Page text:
Happy 2019! I'm back to teaching Mediation at George Mason University Antonin Scalia Law School for the Spring semester after teaching Alternative Dispute Resolution in the Fall. In class on Wednesday I'll be talking about interest-based negotiation and William Ury, one of the world's leading experts on negotiation and mediation.
Ury is co-founder of the Harvard Program on Negotiation and author, along with Roger Fisher, of Getting to Yes, as well as numerous other publications. Ury talks about how to build a golden bridge in the video clip below.
Ury says that the phrase “golden bridge” comes from a Chinese military strategist Sun Tzu, who twenty-five hundred years ago wrote a book called The Art of War and talked about building your opponent a golden bridge to retreat across. Ury says that "In negotiation I would reframe that positively as a golden bridge for both of you to advance across." In the clip, Ury talks about how Steven Spielberg built a golden bridge during his high school years with a bully who was tormenting him.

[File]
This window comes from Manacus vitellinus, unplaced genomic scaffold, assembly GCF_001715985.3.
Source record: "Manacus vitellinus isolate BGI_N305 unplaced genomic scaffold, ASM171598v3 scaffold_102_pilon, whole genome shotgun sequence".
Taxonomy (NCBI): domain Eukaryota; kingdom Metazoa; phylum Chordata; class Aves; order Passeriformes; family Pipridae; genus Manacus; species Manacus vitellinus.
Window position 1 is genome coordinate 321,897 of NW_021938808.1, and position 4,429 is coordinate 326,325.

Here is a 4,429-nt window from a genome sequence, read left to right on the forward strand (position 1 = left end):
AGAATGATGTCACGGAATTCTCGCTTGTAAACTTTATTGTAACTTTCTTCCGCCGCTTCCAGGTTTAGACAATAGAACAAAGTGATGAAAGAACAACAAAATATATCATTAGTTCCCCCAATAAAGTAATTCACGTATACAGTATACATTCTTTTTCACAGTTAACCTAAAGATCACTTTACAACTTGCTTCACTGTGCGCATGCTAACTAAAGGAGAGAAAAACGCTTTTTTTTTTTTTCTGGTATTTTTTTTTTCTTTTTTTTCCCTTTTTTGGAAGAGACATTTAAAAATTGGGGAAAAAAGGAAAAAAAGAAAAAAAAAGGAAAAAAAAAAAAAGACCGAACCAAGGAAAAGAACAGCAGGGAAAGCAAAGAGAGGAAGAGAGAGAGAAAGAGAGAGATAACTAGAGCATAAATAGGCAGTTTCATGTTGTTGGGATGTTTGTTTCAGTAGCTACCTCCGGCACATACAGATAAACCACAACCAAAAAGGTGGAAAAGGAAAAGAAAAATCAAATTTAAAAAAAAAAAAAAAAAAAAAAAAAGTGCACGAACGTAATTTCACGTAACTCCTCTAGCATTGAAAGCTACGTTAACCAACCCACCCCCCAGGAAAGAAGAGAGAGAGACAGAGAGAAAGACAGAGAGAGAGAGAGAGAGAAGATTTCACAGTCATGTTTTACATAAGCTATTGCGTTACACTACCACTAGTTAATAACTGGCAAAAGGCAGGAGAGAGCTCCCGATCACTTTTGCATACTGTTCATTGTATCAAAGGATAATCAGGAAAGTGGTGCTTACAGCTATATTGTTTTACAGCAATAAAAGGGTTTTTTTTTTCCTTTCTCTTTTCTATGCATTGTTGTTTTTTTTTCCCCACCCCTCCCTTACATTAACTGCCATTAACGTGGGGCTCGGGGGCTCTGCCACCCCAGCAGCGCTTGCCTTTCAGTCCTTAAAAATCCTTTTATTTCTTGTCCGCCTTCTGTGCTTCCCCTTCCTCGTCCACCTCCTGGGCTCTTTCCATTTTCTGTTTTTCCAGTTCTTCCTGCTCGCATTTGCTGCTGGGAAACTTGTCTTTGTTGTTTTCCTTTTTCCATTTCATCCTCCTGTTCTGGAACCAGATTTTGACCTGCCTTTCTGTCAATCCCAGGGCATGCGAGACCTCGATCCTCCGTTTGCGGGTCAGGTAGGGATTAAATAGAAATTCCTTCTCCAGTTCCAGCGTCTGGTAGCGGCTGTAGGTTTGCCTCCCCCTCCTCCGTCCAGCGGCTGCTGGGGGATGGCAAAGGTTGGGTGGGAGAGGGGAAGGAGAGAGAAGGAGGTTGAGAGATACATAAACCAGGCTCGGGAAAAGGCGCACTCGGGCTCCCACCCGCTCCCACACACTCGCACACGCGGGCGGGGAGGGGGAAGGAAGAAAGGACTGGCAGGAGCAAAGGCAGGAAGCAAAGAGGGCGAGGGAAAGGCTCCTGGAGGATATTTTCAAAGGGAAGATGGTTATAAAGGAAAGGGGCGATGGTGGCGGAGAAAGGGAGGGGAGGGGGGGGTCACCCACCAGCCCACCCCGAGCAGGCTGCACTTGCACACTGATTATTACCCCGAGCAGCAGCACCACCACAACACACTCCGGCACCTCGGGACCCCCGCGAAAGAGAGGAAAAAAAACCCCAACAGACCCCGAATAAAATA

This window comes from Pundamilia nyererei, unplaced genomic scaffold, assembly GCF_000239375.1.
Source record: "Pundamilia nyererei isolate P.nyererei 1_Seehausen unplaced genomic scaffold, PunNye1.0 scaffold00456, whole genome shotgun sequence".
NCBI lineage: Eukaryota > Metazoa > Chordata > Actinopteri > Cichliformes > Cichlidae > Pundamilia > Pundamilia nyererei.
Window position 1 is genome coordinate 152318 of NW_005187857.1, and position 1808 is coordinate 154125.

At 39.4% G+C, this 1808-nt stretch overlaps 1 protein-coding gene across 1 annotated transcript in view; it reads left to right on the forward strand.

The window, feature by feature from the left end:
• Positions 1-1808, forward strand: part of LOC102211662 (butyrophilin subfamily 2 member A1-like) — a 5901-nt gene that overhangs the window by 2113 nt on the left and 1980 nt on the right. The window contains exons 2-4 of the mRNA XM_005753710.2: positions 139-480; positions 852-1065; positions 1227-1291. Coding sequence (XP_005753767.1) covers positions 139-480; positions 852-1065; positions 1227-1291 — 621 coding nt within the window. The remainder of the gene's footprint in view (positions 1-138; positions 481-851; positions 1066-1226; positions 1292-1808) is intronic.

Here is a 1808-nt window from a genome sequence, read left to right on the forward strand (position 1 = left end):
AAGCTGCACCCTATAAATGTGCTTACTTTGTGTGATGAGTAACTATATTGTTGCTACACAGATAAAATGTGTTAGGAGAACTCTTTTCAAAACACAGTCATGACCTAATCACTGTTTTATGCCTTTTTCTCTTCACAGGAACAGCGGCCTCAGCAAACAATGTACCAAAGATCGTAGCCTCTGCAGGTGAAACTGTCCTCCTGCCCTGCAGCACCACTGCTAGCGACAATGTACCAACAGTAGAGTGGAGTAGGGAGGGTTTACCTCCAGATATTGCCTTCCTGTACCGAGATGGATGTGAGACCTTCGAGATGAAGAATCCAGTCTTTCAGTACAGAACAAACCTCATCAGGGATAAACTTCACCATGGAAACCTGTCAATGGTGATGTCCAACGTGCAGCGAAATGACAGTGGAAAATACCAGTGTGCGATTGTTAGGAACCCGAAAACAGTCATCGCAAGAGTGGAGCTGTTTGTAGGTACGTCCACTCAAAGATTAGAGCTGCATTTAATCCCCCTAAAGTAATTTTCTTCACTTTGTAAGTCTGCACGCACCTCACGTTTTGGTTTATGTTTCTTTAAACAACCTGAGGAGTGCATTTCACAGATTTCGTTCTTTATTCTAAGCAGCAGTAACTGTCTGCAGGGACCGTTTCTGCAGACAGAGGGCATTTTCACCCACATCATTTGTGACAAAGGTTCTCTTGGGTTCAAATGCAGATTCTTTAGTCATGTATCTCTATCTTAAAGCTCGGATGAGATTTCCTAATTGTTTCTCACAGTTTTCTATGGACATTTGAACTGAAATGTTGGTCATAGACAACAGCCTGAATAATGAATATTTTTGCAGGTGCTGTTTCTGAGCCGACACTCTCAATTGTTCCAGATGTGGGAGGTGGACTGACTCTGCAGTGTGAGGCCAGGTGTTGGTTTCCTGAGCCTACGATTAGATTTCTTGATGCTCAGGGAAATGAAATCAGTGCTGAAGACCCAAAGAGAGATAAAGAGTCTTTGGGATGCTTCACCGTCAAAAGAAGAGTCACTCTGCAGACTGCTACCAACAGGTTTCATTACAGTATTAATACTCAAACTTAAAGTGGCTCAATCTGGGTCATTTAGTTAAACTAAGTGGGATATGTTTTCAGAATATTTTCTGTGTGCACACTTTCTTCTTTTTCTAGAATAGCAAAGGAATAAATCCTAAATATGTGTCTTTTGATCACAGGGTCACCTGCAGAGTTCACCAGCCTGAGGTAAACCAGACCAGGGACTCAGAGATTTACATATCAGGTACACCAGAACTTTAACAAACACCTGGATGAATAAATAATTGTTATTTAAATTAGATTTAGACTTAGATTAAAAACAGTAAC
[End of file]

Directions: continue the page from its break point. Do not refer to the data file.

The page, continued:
Ury says that "you may be tempted to push—to cajole, to insist, and to apply pressure. But pushing may actually make it more difficult for the other side to agree. It underscores the fact that the proposal is your idea, not theirs. It fails to address their unmet interests. It makes it harder for them to go along without appearing to be giving in to your pressure. And it makes the prospect of agreement seem, if anything, more overwhelming."
"Instead of pushing the other side toward an agreement, you need to do the opposite. You need to draw them in the direction you want them to move. Your job is to build a golden bridge across the chasm. You need to reframe a retreat from their position as an advance toward a better solution."